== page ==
AWS Atlas integration

This guide describes how to configure Atlas to work with AWS.

Atlas will accept unauthenticated requests destined for the AWS API, authenticate them, and then forward them to the AWS API. It can authenticate and proxy requests to any of AWS's regions, e.g., us-east-1 and us-west-2. This guide also describes how to send requests to Atlas for authentication and proxying to AWS.


Public beta. This integration is available to all Atlas users, but the API may change.

Configuring Atlas to make requests to AWS

To talk to AWS, Atlas needs your AWS credentials. This is a pair of AWS_SECRET_KEY_ID and AWS_SECRET_ACCESS_KEY, plus an optional AWS_SESSION_TOKEN.

Step 1: Provision AWS credentials

We recommend provisioning a new AWS IAM account for Atlas with the smallest set of permissions that will allow you to access the data you need. AWS credentials are scoped to the region and account you're accessing. If you want to use Atlas across accounts in multiple AWS regions, you'll need valid credentials for each of those regions.

You can create a new IAM user for Atlas by following AWS's guide to creating a delegated user. Then, create an access key and secret for that user with AWS's guide to managing access keys.

Step 2: Add AWS Personal Access Tokens to Atlas Configuration

We can use the [mom CLI][mom] to add the AWS secrets to the Atlas configuration. Run this command, changing

  • YOUR_ATLAS_CONFIG.yml with the path to your Atlas configuration file

  • PROFILE_NAME to the name of your aws profile, e.g., pdx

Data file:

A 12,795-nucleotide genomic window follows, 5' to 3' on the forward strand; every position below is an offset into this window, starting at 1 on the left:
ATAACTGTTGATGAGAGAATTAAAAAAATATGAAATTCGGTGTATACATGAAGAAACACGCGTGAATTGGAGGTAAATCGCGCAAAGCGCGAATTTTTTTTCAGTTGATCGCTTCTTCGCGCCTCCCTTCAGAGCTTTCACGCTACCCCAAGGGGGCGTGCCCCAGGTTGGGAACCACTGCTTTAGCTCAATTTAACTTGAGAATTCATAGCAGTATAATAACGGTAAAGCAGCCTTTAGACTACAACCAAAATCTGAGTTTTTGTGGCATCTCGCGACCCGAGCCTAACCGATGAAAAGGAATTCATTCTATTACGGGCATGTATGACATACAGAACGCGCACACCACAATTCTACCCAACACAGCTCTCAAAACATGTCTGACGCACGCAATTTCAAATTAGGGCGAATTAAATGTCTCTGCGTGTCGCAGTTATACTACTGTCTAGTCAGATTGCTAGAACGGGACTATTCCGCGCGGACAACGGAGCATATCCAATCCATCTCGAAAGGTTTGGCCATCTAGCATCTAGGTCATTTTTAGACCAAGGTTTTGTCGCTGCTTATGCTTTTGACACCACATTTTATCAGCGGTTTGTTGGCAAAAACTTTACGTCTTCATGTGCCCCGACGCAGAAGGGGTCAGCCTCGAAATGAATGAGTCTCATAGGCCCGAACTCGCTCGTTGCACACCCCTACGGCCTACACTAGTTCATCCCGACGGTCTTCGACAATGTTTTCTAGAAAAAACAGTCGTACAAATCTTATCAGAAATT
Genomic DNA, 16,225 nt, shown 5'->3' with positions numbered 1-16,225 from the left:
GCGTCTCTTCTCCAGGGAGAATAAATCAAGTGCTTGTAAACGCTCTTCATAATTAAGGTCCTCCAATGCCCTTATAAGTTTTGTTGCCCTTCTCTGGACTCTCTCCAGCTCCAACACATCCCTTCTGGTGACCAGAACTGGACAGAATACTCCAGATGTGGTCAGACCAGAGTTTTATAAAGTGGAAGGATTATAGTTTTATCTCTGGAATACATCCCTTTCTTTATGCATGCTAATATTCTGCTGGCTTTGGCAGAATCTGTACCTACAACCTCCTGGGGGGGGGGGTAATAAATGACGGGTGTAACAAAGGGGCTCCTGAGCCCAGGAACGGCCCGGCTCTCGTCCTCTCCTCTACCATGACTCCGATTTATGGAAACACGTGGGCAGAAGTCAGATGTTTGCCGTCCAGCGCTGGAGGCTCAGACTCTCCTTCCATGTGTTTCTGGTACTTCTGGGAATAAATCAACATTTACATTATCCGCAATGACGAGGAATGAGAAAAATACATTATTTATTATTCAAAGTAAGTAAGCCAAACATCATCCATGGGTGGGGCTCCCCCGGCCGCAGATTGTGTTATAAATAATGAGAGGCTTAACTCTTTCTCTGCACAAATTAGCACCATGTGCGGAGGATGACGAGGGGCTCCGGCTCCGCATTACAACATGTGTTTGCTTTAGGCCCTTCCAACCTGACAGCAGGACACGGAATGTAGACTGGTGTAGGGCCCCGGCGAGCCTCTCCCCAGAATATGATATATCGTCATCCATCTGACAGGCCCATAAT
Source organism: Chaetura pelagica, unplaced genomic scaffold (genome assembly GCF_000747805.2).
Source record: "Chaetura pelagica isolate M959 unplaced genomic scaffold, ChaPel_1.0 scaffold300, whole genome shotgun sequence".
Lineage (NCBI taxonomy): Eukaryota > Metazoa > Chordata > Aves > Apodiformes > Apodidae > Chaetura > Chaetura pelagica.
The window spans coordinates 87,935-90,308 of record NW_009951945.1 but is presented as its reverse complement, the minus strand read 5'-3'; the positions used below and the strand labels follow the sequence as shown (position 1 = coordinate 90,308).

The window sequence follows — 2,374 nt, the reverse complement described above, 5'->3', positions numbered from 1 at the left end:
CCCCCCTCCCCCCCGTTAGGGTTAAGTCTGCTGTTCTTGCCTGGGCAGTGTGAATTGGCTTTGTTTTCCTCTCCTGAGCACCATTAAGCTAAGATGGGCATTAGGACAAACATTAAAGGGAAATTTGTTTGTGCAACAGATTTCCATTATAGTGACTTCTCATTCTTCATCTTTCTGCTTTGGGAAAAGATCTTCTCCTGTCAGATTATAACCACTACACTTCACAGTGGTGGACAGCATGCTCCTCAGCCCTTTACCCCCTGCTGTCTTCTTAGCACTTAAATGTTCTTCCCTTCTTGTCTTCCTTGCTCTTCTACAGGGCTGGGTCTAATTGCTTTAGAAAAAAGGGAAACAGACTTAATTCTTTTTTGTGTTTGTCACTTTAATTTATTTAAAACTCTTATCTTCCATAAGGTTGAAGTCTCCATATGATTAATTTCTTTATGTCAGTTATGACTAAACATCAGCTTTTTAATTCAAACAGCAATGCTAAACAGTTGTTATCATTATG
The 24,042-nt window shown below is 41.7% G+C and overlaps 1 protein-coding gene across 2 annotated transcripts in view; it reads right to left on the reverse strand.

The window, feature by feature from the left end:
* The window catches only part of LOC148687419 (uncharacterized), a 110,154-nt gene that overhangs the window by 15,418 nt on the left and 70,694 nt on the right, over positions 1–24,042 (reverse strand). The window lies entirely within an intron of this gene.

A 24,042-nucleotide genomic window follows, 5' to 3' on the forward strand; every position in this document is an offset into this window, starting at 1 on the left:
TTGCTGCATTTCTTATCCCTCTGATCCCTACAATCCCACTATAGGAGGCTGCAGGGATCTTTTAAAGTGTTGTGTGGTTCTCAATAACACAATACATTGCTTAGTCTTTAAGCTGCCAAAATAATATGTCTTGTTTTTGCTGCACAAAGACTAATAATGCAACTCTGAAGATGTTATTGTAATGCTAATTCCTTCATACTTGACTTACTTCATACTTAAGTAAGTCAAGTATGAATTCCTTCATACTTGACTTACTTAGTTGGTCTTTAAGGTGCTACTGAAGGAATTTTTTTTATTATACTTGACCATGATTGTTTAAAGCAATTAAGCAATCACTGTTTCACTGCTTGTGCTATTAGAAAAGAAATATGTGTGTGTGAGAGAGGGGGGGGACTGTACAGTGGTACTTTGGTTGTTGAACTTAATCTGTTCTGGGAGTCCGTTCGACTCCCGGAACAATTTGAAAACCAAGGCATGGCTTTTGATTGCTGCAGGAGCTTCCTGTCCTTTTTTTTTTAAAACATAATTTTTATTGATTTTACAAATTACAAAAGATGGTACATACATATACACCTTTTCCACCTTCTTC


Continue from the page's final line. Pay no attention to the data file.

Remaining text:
• AWS_SECRET_KEY_ID with the environment variable name of the access key ID provisioned in the previous step

  • AWS_SECRET_ACCESS_KEY with the environment variable name of the secret access key provisioned in the previous step

  • [,AWS_SESSION_TOKEN] [optional - remove if unused] with the environment variable name of the session token provisioned in the previous step.

mom atlas config add-aws-adapter \
    -f YOUR_ATLAS_CONFIG.yml \

The diff in your version control system should look something like this:

index 3d98f5b..6b7313f 100644
@@ -12,6 +12,10 @@ spec:
       kind: HTTP
       name: datadog
+  - adapterRef:
+      apiVersion:
+      kind: AWS
+      name: aws
   exposedPorts: {}
@@ -50,3 +54,13 @@ spec:
     value: ${{ DDOG_API_KEY }}
     value: ${{ DDOG_APPLICATION_KEY }}
+kind: AWS
+  name: aws
+  profiles:
+  - accessKeyId: ${{ AWS_SECRET_KEY_ID }}
+    name: aws_pdx
+    secretAccessKey: ${{ AWS_SECRET_ACCESS_KEY }}

Multiple profiles can be specified if you are targetting more than one AWS environment. The mom CLI currently does not support this, but your configuration file can be manually modified if you want to add another AWS profile.

For example, the below changes adds a profile that targets a different AWS region:

index 2bddd05..db6efdc 100644
@@ -48,3 +48,6 @@ spec:
   - accessKeyId: ${{ PDX_AWS_SECRET_KEY_ID }}
     name: pdx
     secretAccessKey: ${{ PDX_AWS_SECRET_ACCESS_KEY }}
+  - accessKeyId: ${{ IAD_AWS_SECRET_KEY_ID }}
+    name: iad
+    secretAccessKey: ${{ IAD_AWS_SECRET_ACCESS_KEY }}

Do I need an AWS session token?

Almost always, no. AWS session tokens are an extra security measure. They grant limited, short-lived permissions for critical resources. A request sent through Atlas is already limited and short-lived, and Atlas does not expose AWS credentials to the user. If you're already using Atlas, there's very little advantage to also generating AWS session tokens. If you do need to generate a session token, follow AWS's guide to getting temporary security credentials.

Using Atlas with AWS and Moment

Follow the examples in the the Moment AWS canvas.

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